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POSIX sed documentation said:

A function can be preceded by one or more '!' characters, in which case the function shall be applied if the addresses do not select the pattern space. Zero or more <blank> characters shall be accepted before the first '!' character. It is unspecified whether <blank> characters can follow a '!' character, and conforming applications shall not follow a '!' character with <blank> characters.

So, with any POSIX sed, we can:

sed -e '/pattern/!d' file

It's the same as writing:

sed -e '/pattern/!!d' file

And !!!d and n of exclamation marks are still be fine (Tested with three sed version from heirloom toolchest). I don't see any benefit between multiple instead of one exclamation.

Why did the spec allow that syntax and how is it useful in real world application?


It seems that GNU sed is not compliant in this case, it will complain if we use multiple exclamations:

$ sed -e '/pattern/!!d' file
sed: -e expression #1, char 11: multiple `!'s
  • 2
    FWIW: On OpenBSD ! acts as a toggle, /pattern/!! is the same as /pattern/, and /pattern/!!! is the same as /pattern/!. On FreeBSD multiple ! are the same as a single one. – lcd047 Jun 22 '15 at 15:33
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    The point of a lot of stuff in the spec is that sed scripts can be generated. Given a POSIX sed, it should be a realtively simple matter to to script the writing of a sed script. And so if you had some trigger for some case which should mark an address ! not worthy of whatever your action was, you might even trigger that multiple times for the same one and still come out with the same results. – mikeserv Jun 23 '15 at 1:54
  • @cuonglm No, only FreeBSD's is. The GNU, OpenBSD, and NetBSD seds aren't. – lcd047 Jun 23 '15 at 11:02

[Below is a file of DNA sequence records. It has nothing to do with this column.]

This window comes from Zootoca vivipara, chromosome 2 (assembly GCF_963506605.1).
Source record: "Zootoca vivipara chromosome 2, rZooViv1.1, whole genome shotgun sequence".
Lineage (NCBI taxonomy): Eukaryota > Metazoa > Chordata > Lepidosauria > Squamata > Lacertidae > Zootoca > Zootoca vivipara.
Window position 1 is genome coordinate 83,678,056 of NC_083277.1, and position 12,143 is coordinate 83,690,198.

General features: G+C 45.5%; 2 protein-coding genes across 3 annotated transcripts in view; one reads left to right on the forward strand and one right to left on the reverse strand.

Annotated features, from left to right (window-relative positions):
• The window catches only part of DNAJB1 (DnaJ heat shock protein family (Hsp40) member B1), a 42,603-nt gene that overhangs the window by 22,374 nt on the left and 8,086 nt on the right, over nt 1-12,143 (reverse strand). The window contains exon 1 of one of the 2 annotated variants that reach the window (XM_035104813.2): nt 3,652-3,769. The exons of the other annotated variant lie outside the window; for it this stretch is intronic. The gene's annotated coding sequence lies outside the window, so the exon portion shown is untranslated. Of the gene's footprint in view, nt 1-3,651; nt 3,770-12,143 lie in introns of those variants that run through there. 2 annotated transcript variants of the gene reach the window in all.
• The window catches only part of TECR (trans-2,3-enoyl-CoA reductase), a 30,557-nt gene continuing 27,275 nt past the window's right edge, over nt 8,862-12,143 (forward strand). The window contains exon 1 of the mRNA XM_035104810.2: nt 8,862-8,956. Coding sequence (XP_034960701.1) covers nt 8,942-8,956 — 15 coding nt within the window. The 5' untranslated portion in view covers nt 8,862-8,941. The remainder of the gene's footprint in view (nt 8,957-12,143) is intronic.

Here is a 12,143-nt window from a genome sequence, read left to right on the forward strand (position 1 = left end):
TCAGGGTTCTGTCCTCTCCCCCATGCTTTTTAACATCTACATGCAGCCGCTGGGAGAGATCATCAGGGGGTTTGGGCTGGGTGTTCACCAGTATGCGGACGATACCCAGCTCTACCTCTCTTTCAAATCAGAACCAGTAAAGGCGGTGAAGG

• @lcd047: yeah, of course. Sorry for my bad English. I mean it isn't compliant, is it. It's good to know that. But the main point in my question is how that syntax can be useful in real world, with POSIX sed? – cuonglm Jun 23 '15 at 11:19
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    FWIW: a fix for this has been committed in OpenBSD-current. – lcd047 Jun 24 '15 at 3:23
5

sed's API is primitive - and this is by design. At least, it has remained primitive by design - whether it was designed primitively at inception I cannot say. In most cases the writing of a sed script which, when run, will output another sed script is a simple matter indeed. sed is very often applied in this way by macro preprocessors such as m4 and/or make.

(What follows is a highly hypothetical use case: it is a problem engineered to suit a solution. If it feels like a stretch to you, then that is probably because it is, but that doesn't necessarily make it any less valid.)


Consider the following input file:

cat <<"" >./infile
camel
cat dog camel
dog cat
switch
upper
lower

If we wanted to write a sed script which would append the word -case to the tail of each appropriate word in the above input file only if it could be found on a line in appropriate context, and we desired to do so as efficiently as possible (as should be our goal, for example, during a compile operation) then we should prefer to avoid applying /regexp/s as much as possible.

One thing we might do is pre-edit the file on our system right now, and never call sed at all during compilation. But if any of those words in the file should or should not be included based on local settings and/or compile-time options, then doing so would likely not be a desirable alternative.